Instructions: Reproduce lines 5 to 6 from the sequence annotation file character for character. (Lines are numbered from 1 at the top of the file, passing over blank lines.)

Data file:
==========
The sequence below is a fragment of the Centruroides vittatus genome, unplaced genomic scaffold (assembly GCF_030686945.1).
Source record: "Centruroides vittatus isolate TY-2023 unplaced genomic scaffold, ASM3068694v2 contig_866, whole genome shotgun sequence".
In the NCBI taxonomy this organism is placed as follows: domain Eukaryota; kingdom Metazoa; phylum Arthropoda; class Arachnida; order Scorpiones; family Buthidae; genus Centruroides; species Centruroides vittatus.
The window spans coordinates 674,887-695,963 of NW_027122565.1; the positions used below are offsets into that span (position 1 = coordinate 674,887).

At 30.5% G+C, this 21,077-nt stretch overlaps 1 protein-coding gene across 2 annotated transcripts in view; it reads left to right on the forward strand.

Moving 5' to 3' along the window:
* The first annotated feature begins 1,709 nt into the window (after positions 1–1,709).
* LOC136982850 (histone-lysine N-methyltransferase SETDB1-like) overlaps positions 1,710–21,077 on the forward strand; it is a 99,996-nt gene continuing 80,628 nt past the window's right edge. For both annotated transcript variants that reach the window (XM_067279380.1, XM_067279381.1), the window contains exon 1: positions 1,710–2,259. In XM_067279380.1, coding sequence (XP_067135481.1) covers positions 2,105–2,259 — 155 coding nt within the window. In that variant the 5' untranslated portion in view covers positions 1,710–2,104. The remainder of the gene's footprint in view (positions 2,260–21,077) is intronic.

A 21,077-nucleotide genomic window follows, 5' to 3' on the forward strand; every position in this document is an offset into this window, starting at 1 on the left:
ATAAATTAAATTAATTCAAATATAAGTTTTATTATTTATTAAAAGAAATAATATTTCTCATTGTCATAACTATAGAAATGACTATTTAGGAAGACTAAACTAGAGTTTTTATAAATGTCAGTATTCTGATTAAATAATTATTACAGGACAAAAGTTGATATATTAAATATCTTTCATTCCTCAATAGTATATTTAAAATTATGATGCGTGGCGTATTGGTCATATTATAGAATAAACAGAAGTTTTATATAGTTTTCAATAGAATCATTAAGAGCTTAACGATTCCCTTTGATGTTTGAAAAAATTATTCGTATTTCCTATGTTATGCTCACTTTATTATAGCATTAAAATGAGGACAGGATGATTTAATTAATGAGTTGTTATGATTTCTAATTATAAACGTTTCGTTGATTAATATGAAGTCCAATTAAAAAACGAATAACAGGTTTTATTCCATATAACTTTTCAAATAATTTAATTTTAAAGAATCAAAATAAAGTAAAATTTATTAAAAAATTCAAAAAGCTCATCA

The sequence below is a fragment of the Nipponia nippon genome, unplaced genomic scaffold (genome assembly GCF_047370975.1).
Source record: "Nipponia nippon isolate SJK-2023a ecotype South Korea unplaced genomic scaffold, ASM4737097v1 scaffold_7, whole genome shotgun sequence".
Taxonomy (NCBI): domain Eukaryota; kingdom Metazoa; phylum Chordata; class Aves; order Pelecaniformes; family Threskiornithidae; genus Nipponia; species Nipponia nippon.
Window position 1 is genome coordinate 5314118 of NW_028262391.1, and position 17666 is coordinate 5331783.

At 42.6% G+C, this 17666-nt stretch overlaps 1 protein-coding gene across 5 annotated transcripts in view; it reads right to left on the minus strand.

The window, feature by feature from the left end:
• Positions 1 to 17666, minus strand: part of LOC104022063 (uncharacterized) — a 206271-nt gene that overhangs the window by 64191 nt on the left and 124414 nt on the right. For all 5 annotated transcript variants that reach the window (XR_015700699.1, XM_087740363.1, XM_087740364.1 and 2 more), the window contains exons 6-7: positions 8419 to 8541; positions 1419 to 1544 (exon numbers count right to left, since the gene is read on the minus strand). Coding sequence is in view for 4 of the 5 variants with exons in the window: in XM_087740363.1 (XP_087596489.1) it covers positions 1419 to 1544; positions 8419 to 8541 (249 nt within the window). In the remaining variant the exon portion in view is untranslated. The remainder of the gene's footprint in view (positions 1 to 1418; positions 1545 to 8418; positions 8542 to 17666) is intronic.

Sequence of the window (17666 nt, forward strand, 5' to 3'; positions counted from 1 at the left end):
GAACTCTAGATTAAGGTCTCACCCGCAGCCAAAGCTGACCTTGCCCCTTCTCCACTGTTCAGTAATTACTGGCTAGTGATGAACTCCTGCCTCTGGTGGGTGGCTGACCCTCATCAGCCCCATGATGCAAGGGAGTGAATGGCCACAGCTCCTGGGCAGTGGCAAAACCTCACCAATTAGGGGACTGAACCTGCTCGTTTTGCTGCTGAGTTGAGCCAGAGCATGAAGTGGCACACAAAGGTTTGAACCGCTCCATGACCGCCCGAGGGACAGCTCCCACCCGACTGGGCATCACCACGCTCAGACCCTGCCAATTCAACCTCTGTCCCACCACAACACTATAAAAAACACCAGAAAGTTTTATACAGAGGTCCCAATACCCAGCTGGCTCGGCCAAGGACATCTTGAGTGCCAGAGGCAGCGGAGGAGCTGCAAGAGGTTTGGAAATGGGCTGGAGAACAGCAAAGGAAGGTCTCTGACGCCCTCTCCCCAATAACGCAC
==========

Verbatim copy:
At 30.5% G+C, this 21,077-nt stretch overlaps 1 protein-coding gene across 2 annotated transcripts in view; it reads left to right on the forward strand.

Moving 5' to 3' along the window: